Looking back on the worst draft comparisons in NBA history
Nearly every rookie who enters the NBA draws comparisons to a current or former NBA player leading up to draft night. It helps the fans get more familiar with the players who are coming into the league, and gives a perspective of their capabilities and potential career. Many of these comps are correct and representative, but from time to time, we get horrendously wrong and funny comparisons that end up being way off in the long run. Here are some of the worst draft comparisons in NBA history:
Adam Morrison: Larry Bird
Coming into the 2006 NBA Draft, Adam Morrison was one of the most sought-after prospects, and for good reason. The Gonzaga star averaged 26 points and 8 rebounds in his final season, and got drafted third by the Charlotte Bobcats. Expectations were significant, especially after getting the Larry Bird comparison. At the time, it seemed relatively justified, as Morrison was a small forward with similar size to Bird, a sweet stroke and knack for scoring. After a solid rookie season in which he averaged 12 points per game, Morrison would tear his ACL and never be the same again. He was mostly known for warming the bench during the Los Angeles' Lakers championship runs before eventually going overseas and retiring. Had he not suffered the injury, Morrison could have had a better career, but likely nowhere near Bird's.
Eddy Curry: Shaquille O’Neal
Shaq was the most dominant force the NBA has ever seen, so how do you even compare any incoming rookie to The Diesel? When Eddy Curry came into the 2001 NBA Draft right out of high school as a 7-foot, 300-pound center, he had a frame that was very similar Shaq's. And since he also had a finesse game and a jumpshot, NBA decision-makers fell in love with his potential. While Curry would have a few good seasons and even averaged 20 points per game one year for the New York Knicks, he was nothing close to what people predicted. The so-called “Shaq with a jump shot” battled major weight problems throughout his career and eventually retired from the NBA in 2013 at 30 years old.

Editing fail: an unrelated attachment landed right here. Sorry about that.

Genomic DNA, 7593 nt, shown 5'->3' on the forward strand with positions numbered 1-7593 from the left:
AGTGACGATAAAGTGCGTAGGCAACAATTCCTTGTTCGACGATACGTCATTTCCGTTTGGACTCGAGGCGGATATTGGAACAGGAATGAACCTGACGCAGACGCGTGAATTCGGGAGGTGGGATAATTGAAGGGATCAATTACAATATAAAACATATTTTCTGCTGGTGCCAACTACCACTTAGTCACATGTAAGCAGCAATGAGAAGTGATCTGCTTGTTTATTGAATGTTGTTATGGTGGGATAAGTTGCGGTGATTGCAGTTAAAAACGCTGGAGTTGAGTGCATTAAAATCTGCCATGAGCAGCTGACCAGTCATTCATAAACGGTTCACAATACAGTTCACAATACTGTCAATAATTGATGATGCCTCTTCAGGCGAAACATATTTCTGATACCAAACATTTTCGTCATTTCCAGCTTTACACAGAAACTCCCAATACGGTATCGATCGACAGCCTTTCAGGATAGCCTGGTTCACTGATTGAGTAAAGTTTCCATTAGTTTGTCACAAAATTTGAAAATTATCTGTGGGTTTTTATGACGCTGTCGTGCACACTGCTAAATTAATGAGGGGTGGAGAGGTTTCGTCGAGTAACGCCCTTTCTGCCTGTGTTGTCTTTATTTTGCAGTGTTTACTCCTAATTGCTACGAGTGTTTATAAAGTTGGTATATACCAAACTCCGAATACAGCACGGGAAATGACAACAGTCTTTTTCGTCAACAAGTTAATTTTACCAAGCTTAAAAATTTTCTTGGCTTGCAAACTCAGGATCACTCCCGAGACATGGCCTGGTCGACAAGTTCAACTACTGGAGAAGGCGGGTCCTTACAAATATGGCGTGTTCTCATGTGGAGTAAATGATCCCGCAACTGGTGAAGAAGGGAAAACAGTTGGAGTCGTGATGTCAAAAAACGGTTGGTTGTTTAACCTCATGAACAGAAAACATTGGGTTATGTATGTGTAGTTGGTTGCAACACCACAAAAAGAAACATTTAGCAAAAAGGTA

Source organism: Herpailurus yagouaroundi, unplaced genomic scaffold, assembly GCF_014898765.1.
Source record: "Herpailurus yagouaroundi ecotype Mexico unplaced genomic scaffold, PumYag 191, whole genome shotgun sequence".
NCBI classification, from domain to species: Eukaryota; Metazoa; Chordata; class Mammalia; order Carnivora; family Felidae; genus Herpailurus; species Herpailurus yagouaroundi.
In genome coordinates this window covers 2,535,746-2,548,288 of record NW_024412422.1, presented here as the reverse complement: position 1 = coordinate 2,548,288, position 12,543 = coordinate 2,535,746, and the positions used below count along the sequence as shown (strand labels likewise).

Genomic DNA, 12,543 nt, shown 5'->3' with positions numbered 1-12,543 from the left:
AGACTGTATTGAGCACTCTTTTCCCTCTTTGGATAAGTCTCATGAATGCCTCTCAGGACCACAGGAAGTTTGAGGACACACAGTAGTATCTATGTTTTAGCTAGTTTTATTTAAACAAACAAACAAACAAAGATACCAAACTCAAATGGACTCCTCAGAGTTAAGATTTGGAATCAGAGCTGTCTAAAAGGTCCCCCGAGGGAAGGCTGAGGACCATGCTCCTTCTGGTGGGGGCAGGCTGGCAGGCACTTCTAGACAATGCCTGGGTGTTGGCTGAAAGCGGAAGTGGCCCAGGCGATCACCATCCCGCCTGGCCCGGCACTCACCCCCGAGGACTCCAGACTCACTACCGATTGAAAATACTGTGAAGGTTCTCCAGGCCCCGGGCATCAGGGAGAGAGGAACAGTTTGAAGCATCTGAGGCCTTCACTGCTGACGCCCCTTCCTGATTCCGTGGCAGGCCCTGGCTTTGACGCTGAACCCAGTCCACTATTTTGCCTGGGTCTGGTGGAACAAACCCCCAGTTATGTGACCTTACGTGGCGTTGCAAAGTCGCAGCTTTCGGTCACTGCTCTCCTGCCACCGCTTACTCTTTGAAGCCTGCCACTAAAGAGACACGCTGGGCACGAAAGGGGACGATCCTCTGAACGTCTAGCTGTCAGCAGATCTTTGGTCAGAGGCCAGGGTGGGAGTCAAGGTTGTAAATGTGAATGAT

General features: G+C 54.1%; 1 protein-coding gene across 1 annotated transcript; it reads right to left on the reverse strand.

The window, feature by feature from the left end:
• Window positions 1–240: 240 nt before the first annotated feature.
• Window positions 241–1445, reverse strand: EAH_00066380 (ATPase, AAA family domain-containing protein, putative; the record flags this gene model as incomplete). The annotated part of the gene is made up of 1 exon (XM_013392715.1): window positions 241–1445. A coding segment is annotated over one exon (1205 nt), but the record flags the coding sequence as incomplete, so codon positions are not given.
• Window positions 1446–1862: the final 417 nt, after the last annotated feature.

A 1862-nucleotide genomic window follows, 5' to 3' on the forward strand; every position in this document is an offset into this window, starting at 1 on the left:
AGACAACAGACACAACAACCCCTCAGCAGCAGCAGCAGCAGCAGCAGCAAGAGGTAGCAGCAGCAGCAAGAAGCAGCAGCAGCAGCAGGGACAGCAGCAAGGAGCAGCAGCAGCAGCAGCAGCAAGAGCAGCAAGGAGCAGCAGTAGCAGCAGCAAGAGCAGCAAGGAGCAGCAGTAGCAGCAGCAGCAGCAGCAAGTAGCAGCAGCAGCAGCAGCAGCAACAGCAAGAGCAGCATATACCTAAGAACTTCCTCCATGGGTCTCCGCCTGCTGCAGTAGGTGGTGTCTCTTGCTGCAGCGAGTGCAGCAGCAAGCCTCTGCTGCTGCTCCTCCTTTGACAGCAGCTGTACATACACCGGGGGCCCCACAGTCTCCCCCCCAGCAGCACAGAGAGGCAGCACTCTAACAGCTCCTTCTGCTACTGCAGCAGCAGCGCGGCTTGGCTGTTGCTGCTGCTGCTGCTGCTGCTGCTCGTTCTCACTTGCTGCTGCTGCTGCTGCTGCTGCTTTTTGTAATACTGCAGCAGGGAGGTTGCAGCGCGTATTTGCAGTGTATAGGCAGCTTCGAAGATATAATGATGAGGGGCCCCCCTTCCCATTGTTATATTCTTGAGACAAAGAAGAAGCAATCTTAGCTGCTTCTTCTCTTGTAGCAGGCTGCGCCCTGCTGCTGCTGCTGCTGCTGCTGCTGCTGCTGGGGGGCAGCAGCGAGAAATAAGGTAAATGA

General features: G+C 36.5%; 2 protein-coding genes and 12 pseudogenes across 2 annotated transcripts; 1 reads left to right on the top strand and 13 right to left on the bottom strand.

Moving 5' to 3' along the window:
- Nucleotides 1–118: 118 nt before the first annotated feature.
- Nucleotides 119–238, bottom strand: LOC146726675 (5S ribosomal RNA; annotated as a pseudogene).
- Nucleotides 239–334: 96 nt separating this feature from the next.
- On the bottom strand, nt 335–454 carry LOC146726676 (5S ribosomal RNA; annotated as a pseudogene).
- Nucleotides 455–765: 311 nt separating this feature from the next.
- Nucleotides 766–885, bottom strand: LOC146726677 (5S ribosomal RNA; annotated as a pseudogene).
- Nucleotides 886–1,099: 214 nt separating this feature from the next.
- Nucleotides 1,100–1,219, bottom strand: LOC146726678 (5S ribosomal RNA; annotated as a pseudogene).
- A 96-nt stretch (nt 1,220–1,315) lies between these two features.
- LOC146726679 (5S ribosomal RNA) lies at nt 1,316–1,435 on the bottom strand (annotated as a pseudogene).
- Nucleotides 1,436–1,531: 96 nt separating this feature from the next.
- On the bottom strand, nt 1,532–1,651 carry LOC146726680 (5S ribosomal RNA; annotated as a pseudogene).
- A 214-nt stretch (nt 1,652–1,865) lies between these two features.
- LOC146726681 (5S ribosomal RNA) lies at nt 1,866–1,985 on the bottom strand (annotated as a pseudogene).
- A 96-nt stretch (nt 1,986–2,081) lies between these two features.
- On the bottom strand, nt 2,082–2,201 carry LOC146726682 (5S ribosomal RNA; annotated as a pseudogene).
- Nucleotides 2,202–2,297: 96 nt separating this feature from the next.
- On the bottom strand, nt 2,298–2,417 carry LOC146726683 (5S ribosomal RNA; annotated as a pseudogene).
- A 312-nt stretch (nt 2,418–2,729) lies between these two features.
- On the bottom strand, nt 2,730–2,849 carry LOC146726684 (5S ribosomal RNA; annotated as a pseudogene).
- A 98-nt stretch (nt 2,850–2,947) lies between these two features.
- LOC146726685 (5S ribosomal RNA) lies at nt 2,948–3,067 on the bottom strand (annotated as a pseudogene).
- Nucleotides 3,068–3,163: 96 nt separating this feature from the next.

Markelle Fultz: James Harden
Markelle Fultz's NBA career is one of the more confusing and unexplainable stories in recent history. The first pick of the 2017 NBA Draft came into the league with the reputation of an all-around scorer and NBA-ready player. But after a mysterious shoulder injury, Fultz’s jumpshot simply disappeared and became too ugly to look at. It's something we have never seen before, especially with a No. 1 pick. The comparison he was constantly receiving before the draft was James Harden due to his scoring ability and strength. But as fate would have it, Fultz would be the polar opposite of Harden. Nowadays, Fultz managed to turn things around for the better in Orlando last season before tearing his ACL. Still, even if he continues to improve after getting healthy, Fultz could become a valuable NBA player — but nowhere near Harden or a No. 1 pick.
Darko Miličić: Dirk Nowitzki
Getting drafted ahead of Dwyane Wade, Carmelo Anthony and Chris Bosh already made Darko Miličić one of the biggest busts in NBA history. Getting compared to one of the best power forwards ever also didn’t help his case. There was plenty of mystery surrounding Darko leading up to the 2003 NBA Draft and, with his size and skill, he had a ton of potential. However, things would just never click for the Serbian big man. His poor work ethic, mixed with a limited skill set, had Darko riding the pine with the Detroit Pistons. Before the draft, Pistons executives fell in love with his mobility and soft touch for a player his size. Naturally, that led to comparisons with another European big man — Dirk Nowitzki. However, that comparison would turn out to be way off; it seemed to be based more on Darko's appearance and the fact that he was an international big than anything. Darko managed to stick around in the NBA for 10 seasons and even won a ring (with Detroit in 2004), but he still remains a huge draft miss for the Pistons.
Editor's Note: Let's not forget the infamous NBADraft.net prospect profile of DeShawn Stevenson, which compared the longtime NBA journeyman guard to... arguably the greatest player of all-time, Michael Jordan.
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